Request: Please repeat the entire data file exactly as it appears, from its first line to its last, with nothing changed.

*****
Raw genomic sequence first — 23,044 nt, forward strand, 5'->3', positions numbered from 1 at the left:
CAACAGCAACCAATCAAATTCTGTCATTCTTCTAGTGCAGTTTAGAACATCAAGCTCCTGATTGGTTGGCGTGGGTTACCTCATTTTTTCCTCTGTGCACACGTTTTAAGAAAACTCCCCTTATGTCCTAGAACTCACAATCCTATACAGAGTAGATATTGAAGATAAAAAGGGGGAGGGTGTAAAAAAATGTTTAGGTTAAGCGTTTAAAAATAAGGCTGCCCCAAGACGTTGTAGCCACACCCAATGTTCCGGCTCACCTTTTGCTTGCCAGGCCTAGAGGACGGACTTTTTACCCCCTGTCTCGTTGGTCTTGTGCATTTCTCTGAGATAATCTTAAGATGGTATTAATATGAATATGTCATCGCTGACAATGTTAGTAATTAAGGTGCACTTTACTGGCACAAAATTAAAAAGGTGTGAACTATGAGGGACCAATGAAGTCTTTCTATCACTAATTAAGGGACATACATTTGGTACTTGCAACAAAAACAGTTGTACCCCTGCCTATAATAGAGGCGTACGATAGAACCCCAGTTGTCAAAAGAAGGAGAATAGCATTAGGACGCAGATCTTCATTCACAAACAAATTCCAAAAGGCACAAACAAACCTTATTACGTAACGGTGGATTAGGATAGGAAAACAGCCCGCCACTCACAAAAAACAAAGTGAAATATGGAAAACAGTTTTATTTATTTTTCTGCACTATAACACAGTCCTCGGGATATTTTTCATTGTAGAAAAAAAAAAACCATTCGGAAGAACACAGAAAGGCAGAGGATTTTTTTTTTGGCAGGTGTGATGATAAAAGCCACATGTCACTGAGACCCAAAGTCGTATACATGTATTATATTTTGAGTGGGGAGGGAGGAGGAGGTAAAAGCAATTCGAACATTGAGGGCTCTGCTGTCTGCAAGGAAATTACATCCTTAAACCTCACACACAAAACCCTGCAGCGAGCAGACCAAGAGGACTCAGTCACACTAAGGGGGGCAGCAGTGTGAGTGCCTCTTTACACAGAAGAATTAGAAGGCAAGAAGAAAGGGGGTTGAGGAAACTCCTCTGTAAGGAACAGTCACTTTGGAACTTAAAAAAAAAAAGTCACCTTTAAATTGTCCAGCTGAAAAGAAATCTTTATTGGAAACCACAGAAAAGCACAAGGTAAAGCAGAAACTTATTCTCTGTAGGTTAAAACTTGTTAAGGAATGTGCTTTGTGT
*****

Raw genomic sequence first — 23,044 nt, forward strand, 5'->3', positions numbered from 1 at the left:
CAACAGCAACCAATCAAATTCTGTCATTCTTCTAGTGCAGTTTAGAACATCAAGCTCCTGATTGGTTGGCGTGGGTTACCTCATTTTTTCCTCTGTGCACACGTTTTAAGAAAACTCCCCTTATGTCCTAGAACTCACAATCCTATACAGAGTAGATATTGAAGATAAAAAGGGGGAGGGTGTAAAAAAATGTTTAGGTTAAGCGTTTAAAAATAAGGCTGCCCCAAGACGTTGTAGCCACACCCAATGTTCCGGCTCACCTTTTGCTTGCCAGGCCTAGAGGACGGACTTTTTACCCCCTGTCTCGTTGGTCTTGTGCATTTCTCTGAGATAATCTTAAGATGGTATTAATATGAATATGTCATCGCTGACAATGTTAGTAATTAAGGTGCACTTTACTGGCACAAAATTAAAAAGGTGTGAACTATGAGGGACCAATGAAGTCTTTCTATCACTAATTAAGGGACATACATTTGGTACTTGCAACAAAAACAGTTGTACCCCTGCCTATAATAGAGGCGTACGATAGAACCCCAGTTGTCAAAAGAAGGAGAATAGCATTAGGACGCAGATCTTCATTCACAAACAAATTCCAAAAGGCACAAACAAACCTTATTACGTAACGGTGGATTAGGATAGGAAAACAGCCCGCCACTCACAAAAAACAAAGTGAAATATGGAAAACAGTTTTATTTATTTTTCTGCACTATAACACAGTCCTCGGGATATTTTTCATTGTAGAAAAAAAAAAACCATTCGGAAGAACACAGAAAGGCAGAGGATTTTTTTTTTGGCAGGTGTGATGATAAAAGCCACATGTCACTGAGACCCAAAGTCGTATACATGTATTATATTTTGAGTGGGGAGGGAGGAGGAGGTAAAAGCAATTCGAACATTGAGGGCTCTGCTGTCTGCAAGGAAATTACATCCTTAAACCTCACACACAAAACCCTGCAGCGAGCAGACCAAGAGGACTCAGTCACACTAAGGGGGGCAGCAGTGTGAGTGCCTCTTTACACAGAAGAATTAGAAGGCAAGAAGAAAGGGGGTTGAGGAAACTCCTCTGTAAGGAACAGTCACTTTGGAACTTAAAAAAAAAAAGTCACCTTTAAATTGTCCAGCTGAAAAGAAATCTTTATTGGAAACCACAGAAAAGCACAAGGTAAAGCAGAAACTTATTCTCTGTAGGTTAAAACTTGTTAAGGAATGTGCTTTGTGT